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Ellis wins Precinct 1 nomination

In the end, it wasn’t close.

Sen. Rodney Ellis

Sen. Rodney Ellis

State Sen. Rodney Ellis on Saturday won the Democratic nomination for Precinct 1 Commissioner, effectively guaranteeing the veteran lawmaker the office.

Ellis will be sacrificing 26 years in the Texas senate to become the next commissioner, an often overlooked but powerful local office. He will take over from current Precinct 1 commissioner Gene Locke in January, who also ran for the office and was seen as Ellis’ top opponent.

Saturday’s nomination ends one of the most unusual campaigns in recent history. Longtime Commissioner El Franco Lee, who represented Precinct 1 for more than 30 years, died in January while still on the March 1 primary ballot, leaving the choice for who will run as the Democratic candidate to 125 precinct chairs.

There is no Republican opponent in November, all but guaranteeing victory to Ellis.

[…]

A week before the nomination meeting, Ellis claimed he had the support of more than half of the precinct chairs, effectively claiming victory. He also claimed the endorsement of Lee’s widow.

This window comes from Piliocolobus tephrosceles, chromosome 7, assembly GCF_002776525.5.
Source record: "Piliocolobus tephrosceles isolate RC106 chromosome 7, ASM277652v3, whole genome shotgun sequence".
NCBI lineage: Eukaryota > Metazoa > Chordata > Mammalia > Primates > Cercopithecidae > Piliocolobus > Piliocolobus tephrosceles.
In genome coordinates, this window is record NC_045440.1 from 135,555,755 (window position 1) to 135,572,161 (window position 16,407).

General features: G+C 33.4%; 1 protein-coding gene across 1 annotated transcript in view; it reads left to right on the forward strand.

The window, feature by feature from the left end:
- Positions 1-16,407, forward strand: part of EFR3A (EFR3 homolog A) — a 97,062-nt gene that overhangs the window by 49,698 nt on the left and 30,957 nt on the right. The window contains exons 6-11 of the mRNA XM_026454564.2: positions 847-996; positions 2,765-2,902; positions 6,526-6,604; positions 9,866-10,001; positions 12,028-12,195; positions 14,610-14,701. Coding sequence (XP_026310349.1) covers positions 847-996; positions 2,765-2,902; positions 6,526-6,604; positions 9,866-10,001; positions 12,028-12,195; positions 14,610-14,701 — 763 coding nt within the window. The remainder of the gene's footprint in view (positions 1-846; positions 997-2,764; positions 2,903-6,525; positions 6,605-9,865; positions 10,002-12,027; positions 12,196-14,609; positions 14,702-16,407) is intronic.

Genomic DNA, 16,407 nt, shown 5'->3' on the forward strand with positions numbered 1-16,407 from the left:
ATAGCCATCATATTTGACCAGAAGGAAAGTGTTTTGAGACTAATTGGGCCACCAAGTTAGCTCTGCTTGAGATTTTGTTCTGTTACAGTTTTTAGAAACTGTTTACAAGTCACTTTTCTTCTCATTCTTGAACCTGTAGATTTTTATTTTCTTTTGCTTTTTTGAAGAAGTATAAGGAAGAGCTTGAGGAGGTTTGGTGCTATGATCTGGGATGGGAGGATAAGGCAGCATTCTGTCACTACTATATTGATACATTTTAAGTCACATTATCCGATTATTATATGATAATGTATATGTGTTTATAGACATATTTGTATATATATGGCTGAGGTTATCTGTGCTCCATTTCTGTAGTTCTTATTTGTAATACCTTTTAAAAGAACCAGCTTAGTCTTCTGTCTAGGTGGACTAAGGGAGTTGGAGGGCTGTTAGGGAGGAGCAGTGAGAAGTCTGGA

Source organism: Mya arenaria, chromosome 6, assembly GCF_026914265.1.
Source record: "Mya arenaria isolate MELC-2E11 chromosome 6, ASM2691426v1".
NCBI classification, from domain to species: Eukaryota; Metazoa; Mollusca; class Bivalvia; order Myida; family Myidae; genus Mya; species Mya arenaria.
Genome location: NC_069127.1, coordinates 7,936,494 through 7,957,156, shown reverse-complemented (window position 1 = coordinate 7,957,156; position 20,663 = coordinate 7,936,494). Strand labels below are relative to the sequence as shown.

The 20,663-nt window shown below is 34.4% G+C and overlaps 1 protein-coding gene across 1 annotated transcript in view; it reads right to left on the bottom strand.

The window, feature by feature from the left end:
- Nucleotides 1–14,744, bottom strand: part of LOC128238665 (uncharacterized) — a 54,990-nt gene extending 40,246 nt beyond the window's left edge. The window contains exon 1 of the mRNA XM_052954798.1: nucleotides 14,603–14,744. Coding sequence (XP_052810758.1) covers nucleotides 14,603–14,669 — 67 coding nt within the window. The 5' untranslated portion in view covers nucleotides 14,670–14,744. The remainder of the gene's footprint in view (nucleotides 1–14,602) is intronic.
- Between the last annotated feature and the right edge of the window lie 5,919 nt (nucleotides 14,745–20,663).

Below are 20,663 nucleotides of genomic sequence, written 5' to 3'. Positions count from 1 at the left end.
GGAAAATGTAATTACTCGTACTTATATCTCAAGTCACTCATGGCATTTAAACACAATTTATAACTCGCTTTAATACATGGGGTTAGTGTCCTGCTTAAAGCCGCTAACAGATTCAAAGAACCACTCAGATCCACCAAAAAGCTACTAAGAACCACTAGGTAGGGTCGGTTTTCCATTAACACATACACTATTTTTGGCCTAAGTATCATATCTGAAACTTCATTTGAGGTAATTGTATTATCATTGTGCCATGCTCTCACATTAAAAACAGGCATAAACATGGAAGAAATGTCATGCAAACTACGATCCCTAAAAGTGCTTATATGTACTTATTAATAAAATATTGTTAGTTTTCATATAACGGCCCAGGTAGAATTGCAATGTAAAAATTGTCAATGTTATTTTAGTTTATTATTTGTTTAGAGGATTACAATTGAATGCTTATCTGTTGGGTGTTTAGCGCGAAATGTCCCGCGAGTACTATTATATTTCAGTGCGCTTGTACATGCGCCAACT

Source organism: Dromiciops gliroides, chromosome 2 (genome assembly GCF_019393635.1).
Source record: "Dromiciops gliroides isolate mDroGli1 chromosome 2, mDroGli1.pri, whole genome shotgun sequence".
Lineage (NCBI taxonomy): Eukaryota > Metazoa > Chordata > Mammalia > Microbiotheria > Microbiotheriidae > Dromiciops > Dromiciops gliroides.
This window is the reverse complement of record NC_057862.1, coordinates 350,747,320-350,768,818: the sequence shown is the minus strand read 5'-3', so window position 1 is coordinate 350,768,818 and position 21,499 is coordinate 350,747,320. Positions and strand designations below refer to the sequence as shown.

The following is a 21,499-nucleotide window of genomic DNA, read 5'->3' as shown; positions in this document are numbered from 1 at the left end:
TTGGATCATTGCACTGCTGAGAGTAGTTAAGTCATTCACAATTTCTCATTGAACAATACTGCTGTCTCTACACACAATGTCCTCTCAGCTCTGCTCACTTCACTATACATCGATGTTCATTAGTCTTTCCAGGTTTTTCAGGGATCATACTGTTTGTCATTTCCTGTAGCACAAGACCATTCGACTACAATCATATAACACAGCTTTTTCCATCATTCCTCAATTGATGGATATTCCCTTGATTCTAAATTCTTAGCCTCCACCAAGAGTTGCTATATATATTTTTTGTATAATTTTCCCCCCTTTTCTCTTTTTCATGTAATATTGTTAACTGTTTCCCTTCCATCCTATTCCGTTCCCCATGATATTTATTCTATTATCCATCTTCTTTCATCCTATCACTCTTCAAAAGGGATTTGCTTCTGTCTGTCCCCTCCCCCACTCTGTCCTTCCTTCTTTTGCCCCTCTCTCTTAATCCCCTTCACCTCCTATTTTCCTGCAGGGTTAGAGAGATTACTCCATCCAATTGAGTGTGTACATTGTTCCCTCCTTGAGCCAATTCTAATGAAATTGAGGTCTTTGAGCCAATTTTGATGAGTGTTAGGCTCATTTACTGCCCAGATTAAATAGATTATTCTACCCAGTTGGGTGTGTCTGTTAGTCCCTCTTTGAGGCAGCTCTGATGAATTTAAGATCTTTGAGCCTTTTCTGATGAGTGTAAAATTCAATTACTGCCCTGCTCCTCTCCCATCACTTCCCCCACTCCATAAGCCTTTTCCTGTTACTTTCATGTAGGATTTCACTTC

He will be the only Democrat on the court, which has four other Republican members.

The Precinct 1 commissioner represents 1.2 million people and controls a budget of more than $200 million.

The precinct convention that ultimately placed Ellis on the ballot was a wild affair, with a ton of people of varying interests in attendance. The precinct chairs that were to vote had to check in and be verified, at which time we got a name tag that we wore allowing us to sit down front, where we would ultimately vote. Ellis and Locke had the largest contingencies, with many Ellis supporters wearing navy blue Ellis T-shirts. (This led to an objection by one precinct chair, who cited election law about campaign materials not being too close to where elections are held. It was ruled out of order on the grounds that by law this was a precinct convention and a party function, not an election.)